Reasonable suspicion is a legal standard between a mere hunch and probable cause. Law enforcement officers must have a belief, based on specific and articulable facts, that a person may be engaged in criminal activity, such as drunk driving.
Understanding reasonable suspicion and its role in drunk driving cases is critical.
Defining reasonable suspicion
Reasonable suspicion serves as the starting point for a drunk driving stop. It’s the initial belief by law enforcement officers that a driver might be operating a vehicle under the influence of alcohol or drugs. This belief can’t be arbitrary. It must be based on specific facts and concrete observations that led them to suspect a driver of impaired driving. Speeding, swerving and erratic driving are all possible signs that can equate to reasonable suspicion.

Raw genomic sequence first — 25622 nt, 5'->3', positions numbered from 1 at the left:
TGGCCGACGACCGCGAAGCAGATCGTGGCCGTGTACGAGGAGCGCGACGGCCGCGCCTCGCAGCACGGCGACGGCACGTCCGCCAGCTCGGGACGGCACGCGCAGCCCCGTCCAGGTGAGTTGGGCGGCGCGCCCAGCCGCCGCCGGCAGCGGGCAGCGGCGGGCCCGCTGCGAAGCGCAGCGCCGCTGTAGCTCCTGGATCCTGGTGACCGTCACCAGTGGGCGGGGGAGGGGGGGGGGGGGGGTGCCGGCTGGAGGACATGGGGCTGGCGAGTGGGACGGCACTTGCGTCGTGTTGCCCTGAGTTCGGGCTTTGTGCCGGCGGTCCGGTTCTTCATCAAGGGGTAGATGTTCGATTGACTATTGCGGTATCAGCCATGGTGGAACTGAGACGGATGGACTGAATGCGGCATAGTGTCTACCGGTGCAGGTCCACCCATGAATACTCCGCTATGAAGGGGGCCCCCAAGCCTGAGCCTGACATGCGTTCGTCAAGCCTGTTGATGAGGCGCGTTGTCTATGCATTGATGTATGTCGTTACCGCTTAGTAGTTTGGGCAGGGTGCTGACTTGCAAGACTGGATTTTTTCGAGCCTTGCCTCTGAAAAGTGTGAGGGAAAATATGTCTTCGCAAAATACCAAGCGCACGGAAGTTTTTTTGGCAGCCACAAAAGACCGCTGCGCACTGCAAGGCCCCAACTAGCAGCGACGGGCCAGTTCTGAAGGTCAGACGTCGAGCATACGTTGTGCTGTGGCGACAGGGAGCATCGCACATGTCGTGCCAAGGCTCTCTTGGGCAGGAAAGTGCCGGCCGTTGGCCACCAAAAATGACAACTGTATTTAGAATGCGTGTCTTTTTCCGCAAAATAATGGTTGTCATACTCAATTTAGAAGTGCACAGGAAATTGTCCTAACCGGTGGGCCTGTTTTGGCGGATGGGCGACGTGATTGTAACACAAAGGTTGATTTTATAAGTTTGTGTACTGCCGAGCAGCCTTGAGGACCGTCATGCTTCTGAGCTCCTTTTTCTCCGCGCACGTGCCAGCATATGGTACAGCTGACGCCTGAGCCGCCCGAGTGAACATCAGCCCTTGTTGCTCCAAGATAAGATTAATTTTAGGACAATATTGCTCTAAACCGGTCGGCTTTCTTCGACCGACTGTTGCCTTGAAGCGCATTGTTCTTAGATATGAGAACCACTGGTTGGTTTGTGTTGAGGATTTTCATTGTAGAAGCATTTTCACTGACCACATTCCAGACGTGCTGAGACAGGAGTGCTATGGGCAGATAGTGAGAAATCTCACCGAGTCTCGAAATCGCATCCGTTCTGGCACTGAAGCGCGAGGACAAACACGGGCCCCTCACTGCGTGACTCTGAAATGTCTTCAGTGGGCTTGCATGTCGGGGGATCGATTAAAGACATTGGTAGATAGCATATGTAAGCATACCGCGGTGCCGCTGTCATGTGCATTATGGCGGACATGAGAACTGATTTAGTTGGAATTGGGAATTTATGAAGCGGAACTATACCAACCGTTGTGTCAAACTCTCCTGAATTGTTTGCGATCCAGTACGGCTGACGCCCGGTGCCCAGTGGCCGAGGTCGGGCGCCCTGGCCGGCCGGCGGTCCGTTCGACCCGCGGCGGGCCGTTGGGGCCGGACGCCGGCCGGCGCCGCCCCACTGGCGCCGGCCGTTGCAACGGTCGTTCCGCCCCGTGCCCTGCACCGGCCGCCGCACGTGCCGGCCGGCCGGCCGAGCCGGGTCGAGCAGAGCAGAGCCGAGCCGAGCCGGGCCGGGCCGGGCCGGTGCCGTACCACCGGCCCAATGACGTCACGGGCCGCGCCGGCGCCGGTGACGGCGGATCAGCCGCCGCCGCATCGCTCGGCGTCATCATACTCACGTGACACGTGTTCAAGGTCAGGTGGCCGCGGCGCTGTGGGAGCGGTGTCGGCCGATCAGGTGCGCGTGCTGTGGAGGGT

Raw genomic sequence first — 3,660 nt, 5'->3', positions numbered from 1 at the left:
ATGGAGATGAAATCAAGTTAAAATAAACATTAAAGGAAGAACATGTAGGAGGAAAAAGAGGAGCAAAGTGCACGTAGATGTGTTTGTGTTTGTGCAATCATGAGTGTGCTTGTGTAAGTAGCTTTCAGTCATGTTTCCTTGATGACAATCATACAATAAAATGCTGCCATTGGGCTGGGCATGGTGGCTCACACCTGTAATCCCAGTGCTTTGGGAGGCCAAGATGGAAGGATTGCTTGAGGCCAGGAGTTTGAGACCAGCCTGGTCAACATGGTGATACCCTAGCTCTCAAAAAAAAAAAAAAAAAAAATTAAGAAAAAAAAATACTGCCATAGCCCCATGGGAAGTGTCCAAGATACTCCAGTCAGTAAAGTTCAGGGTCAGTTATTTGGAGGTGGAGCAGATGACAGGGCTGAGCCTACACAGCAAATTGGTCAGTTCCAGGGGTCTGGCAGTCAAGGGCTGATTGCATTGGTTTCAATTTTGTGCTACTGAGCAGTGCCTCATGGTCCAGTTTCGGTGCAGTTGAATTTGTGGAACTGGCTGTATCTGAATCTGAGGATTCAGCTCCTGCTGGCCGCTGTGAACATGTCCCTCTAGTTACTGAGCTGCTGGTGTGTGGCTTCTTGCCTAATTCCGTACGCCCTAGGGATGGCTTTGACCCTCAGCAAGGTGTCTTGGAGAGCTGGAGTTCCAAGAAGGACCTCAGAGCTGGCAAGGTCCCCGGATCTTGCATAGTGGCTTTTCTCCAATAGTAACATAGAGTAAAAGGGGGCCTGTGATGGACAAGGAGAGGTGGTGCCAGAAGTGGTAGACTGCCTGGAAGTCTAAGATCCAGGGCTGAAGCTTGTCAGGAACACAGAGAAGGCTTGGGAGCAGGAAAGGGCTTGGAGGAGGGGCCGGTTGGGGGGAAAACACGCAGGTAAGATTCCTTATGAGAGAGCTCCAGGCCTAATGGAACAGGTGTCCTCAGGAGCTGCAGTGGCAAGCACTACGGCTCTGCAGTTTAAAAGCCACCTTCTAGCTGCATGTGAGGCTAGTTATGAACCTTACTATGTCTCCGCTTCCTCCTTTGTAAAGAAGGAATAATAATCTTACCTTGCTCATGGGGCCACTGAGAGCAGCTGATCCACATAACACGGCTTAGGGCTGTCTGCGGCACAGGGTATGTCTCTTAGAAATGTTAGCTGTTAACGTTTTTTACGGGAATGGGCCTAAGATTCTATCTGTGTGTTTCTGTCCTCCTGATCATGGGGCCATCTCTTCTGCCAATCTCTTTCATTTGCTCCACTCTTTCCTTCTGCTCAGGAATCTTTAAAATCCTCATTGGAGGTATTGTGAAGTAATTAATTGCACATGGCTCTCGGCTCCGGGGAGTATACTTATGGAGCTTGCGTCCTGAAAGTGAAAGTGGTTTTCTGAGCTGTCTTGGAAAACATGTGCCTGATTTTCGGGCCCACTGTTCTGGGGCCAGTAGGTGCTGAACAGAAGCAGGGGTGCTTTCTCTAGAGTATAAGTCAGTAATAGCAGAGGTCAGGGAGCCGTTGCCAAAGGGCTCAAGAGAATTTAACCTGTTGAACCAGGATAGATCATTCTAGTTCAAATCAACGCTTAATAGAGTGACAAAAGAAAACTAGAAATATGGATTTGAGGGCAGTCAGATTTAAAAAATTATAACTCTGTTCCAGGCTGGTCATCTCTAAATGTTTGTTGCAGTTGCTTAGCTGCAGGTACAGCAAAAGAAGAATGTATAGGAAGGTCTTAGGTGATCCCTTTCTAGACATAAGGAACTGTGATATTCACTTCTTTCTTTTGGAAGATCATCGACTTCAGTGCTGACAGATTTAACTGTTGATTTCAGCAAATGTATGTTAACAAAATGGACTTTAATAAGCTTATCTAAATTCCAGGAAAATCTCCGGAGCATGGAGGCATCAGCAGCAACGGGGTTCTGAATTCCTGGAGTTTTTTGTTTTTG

From reasonable suspicion to probable cause
While reasonable suspicion is the starting point for a drunk driving stop, law enforcement officers must determine whether there is probable cause to make an arrest. Probable cause represents a higher legal standard, requiring more concrete evidence than reasonable suspicion.
Transitioning from reasonable suspicion to probable cause typically involves field sobriety tests or breathalyzer tests, which provide more specific evidence of impairment. If the results of these tests confirm intoxication, officers may then have probable cause to arrest for drunk driving.
Understanding reasonable suspicion is pivotal for anyone who’s facing drunk driving charges. This, as well as probable cause, can become central points in a defense strategy. Discussing the matter with someone who understands the ins and outs of these charges is critical to ensure the defendant builds a strategy they’re comfortable with.